John Carpenter terrorized middle America with this simple but effective tale about a serial killer stalking suburban teenagers. Even today, Halloween feels like your worst nightmare: a home invasion perpetrated by a semi-supernatural being. Jamie Lee Curtis makes her big-screen debut as terrorized babysitter Laurie Strode.

Director Ridley Scott admitted that Alien was basically Jaws in space. Nevertheless, thanks to a groundbreakingly hideous space creature (designed by illustrator H.R. Geiger) and a tough-as-nails Sigourney Weaver as the last survivor on a doomed craft, Scotts movie remains the first word in modern sci-fi horror.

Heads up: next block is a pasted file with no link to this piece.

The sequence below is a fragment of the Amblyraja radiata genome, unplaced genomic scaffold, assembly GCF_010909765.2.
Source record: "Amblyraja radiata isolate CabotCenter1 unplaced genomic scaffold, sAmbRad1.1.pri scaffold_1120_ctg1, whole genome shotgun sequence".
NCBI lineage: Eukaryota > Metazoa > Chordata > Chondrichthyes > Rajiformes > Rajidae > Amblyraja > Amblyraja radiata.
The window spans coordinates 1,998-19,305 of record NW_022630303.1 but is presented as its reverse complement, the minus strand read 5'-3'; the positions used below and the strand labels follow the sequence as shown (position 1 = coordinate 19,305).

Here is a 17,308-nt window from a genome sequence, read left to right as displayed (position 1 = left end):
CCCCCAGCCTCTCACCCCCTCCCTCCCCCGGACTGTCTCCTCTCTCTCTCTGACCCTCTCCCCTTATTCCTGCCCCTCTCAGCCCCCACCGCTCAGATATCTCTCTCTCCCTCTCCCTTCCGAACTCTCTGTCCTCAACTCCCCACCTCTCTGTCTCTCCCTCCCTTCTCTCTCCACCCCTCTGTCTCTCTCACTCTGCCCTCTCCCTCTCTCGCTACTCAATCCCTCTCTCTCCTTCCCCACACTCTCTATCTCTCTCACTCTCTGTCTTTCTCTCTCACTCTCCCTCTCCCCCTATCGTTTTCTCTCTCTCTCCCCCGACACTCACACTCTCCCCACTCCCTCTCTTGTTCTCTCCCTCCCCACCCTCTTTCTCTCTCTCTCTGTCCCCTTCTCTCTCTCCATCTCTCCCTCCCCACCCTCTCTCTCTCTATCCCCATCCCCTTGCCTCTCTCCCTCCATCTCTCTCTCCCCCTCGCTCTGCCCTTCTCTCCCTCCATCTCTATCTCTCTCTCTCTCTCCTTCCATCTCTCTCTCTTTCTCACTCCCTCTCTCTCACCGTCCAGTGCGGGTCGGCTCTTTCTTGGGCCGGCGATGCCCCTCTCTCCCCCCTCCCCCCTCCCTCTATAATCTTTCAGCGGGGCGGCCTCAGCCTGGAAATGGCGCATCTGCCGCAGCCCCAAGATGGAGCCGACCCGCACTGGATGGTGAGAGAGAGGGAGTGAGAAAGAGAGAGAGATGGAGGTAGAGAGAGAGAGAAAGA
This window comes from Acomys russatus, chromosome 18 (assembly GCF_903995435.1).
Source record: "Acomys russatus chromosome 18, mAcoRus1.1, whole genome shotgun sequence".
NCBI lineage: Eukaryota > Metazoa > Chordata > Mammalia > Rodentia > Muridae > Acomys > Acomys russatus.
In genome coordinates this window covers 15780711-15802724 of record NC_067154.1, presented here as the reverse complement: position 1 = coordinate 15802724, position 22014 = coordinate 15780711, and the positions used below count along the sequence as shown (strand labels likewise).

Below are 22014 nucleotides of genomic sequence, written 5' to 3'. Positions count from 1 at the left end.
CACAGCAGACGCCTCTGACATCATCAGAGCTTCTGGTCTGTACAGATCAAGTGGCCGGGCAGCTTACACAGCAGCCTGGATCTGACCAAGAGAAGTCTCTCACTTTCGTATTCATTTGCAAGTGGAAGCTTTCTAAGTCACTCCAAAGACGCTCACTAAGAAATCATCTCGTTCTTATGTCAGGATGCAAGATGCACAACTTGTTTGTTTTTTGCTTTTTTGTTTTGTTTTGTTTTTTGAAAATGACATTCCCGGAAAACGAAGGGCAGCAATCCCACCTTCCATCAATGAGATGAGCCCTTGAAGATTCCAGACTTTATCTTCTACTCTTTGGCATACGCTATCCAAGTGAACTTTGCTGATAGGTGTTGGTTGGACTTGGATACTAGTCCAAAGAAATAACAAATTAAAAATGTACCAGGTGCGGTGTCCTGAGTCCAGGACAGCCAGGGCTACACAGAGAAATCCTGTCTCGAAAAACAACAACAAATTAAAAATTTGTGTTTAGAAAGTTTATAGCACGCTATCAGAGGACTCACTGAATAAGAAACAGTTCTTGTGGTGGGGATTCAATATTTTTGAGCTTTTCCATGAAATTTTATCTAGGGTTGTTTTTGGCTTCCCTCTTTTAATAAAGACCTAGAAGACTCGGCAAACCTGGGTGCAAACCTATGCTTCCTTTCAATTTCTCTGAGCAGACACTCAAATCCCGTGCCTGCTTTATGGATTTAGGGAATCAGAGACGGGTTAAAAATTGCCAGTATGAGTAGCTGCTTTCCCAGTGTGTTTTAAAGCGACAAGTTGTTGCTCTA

Audiences reportedly fainted and vomited during screenings of William Friedkins film about a little girl possessed by a demon (Linda Blair, in a head-spinning, Oscar-nominated turn). Hype aside, this is still an absolute hair-raiser, especially the later editions that restored the eye-popping spider-walk scene.

When it comes to imitators, Stanley Kubricks The Shining, based on Stephen Kings 1977 novel, stands alone. Nobody has ever re-created a hotel quite like the Overlook, nor has anyone equaled Jack Nicholsons unhinged performance as a father gone mad. Its a monolith of terror, undiminished even after nearly 40 years.

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Creepy countdown the 20 scariest horror movies of all time - NNY360